Carla never liked me. She resented that she had to work, and the fact that she answered to a seventeen year old girl as her manager at a mall retail job exacerbated her bitterness.
She compared me to her own kids, while making tiny jabs that picked apart the relics of my teen angst, the black nail polish, the buzz cut, the quasi-goth clothing. "I would never let my Gabby go out of the house in that."
Nightly, at closing time I would remind Carla to straighten her area. "You don't have to remind me," she'd snap But if I didn't remind her, it wouldn't get done, and I would have to stay to finish the clean up.
One weekend, Carla was ten minutes late coming back from lunch.
"I was at the new burger place. The line was out the door. You have to try them!"
"I would but I'm a vegetarian," I answer.
"Oh, I thought vegetarians were thin," Carla said, eyeballing me for a moment before strolling back to her register.
I felt my cheeks redden. How does an awkward overweight high school senior, with no date to her prom, respond to that question?
She wasn't telling me anything I didn't know. I was aware that I "wasn't thin." I had been aware of this from my earliest memories. Because people reminded me constantly.
The grandmothers who told me I had such a "pretty face."
The mother who offered me my first Diet Coke (well, it was TAB back then) when I was six years old so I could "save on calories."
Sure, some kids were mean to me about my weight, but certain children view it as their job to be mean. Remember, this is way before the days of anti-bullying or political correctness. But the adults made their comments under the premise of being helpful, of wanting what was best for me. Not to be mean.
Not only was Carla's comment mean, it also hit upon the thing I hated about myself. This was the thing that made me hate myself. And it was the thing I couldn't control. On a good day or good week or good year, it was under control. I would diet down to a normal weight, if not a below normal weight, and as added motivation to stay thin, my mom would give me money to buy a new pair of Guess jeans. And then, on the off day or off week or off year, I would wind up gaining it all back. I knew how to eat healthy. I knew about calories and carbs and proteins and fats. But knowledge avails nothing when you have an addiction.
For decades, my weight continued to go up and then down, up, down, up, down, but even during the "down" years, when I was wearing skinny jeans and cute tank tops. maintaining my weight was a struggle.
By my thirties, my weight began to stabilize, and it did so without that struggle of wanting to go to the fridge and having to sit on my hands to stop myself. Noting much else had changed. I was running, but I had run through the "fat" years too. I was still a vegetarian. So what made the difference?
I was happy.
I had embraced the doctrine that happiness is not dependent upon our external circumstances, and it was through this doctrine that I became less reactive to life and more responsive. When I made this shift, I no longer felt the need to eat to soothe my stress, my anger, my wounded ego. I became able to stay in the moment longer, even when the moment felt uncomfortable – without feeling the need to hide behind a bag of tortilla chips or a few extra scoops of peanut butter – at least most of the time.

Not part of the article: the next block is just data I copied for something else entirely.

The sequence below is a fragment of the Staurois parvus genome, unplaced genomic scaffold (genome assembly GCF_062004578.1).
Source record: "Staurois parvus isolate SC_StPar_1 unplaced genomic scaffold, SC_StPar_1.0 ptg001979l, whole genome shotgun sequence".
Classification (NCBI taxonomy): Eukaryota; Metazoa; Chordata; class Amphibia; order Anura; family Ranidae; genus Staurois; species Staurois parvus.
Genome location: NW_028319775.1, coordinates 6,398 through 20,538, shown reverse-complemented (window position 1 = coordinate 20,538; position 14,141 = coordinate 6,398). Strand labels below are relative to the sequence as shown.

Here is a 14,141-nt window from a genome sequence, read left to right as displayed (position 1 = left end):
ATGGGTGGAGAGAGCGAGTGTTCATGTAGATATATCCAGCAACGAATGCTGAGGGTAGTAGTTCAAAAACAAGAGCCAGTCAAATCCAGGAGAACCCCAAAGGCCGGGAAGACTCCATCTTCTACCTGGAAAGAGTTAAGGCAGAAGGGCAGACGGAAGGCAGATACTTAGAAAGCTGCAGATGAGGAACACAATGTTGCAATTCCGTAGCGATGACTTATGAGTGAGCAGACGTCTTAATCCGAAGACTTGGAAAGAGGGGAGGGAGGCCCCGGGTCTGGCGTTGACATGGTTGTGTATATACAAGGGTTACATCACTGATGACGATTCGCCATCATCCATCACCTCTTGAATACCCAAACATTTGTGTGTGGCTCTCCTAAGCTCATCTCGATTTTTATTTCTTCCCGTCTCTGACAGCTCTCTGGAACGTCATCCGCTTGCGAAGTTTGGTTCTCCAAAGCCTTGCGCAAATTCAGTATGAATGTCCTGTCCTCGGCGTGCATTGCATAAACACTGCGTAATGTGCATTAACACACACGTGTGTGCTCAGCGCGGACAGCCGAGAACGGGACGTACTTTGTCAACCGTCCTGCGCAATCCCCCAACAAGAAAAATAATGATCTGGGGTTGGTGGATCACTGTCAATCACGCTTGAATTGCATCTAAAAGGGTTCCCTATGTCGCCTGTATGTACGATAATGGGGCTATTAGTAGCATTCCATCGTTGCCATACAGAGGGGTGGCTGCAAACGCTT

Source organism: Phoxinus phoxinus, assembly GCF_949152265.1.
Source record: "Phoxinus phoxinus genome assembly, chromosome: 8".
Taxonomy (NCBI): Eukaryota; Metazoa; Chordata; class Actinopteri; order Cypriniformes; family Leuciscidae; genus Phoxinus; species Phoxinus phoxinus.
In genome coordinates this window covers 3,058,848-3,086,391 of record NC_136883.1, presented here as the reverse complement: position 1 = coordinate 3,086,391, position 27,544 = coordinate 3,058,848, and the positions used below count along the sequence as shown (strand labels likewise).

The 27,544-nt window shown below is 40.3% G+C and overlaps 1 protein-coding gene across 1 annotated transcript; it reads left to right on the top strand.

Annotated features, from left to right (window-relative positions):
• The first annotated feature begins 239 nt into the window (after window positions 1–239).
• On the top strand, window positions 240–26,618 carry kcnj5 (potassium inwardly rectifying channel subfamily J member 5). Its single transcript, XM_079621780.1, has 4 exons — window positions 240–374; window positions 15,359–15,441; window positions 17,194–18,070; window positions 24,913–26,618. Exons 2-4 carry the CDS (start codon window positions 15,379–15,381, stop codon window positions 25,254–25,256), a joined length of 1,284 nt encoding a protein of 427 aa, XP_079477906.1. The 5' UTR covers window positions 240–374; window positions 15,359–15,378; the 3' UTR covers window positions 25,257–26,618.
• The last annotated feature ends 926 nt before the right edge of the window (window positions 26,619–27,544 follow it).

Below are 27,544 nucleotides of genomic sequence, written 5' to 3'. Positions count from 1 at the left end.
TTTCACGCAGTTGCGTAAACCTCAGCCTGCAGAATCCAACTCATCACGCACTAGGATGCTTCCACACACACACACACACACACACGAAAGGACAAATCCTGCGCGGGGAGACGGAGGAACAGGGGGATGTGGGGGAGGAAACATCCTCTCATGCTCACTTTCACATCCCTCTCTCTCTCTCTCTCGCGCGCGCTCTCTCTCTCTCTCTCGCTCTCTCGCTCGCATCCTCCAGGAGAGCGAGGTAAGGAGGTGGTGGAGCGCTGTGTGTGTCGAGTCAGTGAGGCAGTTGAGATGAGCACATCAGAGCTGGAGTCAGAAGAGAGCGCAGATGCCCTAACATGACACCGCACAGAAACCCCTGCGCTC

It wasn't all as smooth and easy as I make it out to be in the paragraph above. This was a long process that took years, inward focus, and honest soul searching. This was a slow and gradual life shift.
Sure, I sometimes still have "fat days," but they have nothing to do with the number on the scale and everything to do with what is going on in my head. Fat is a metaphor. When I'm feeling "fat," I am not believing in myself. I am not having faith in life. The weight is just a symptom. It always was.
I'm not suggesting that everyone who has a few pounds to lose suffers from compulsive overeating. We have kids. Our bodies change. We juggle families and work and put ourselves last. Maybe we need more exercise. There are many reasons why we put on a few pounds that have nothing to do with our ability to handle our emotions. But if you're a lifelong yo-yo dieter, maybe it's time to ask yourself some "tough questions."
Also, if you are a lifelong dieter, please do not delude yourself into thinking you will be happy once you reach "that number" on the scale. That's not how it works. I have seen a size zero and have been miserable there.
If you are going to get to your goal weight and stay at your goal weight, you have to learn to be happy now. Exactly at the weight you are. And you need to accept yourself, exactly the way you are, whatever weight or size that may be. If you don't accept yourself the way you are at this moment, I can assure you that you still won't accept yourself once you reach that "perfect" weight.
Every now and then, I still come across a Carla, and although the Carlas don't accuse me of being fat anymore, they find something else to pick apart. Mean people always do. Sometimes it gets to me and sometimes it doesn't. It depends on the day. It depends on where my confidence is at. Because "mean" can only hurt you when you think there is truth in it.
Just remember, if you don't like your "truth," you have the option to change it any time you want.
©2012 Ilene Evans
This post was inspired by the following writing prompt from mamakatslosinit.com
"Share something mean someone said to you once, why has it stuck with you after all these years?"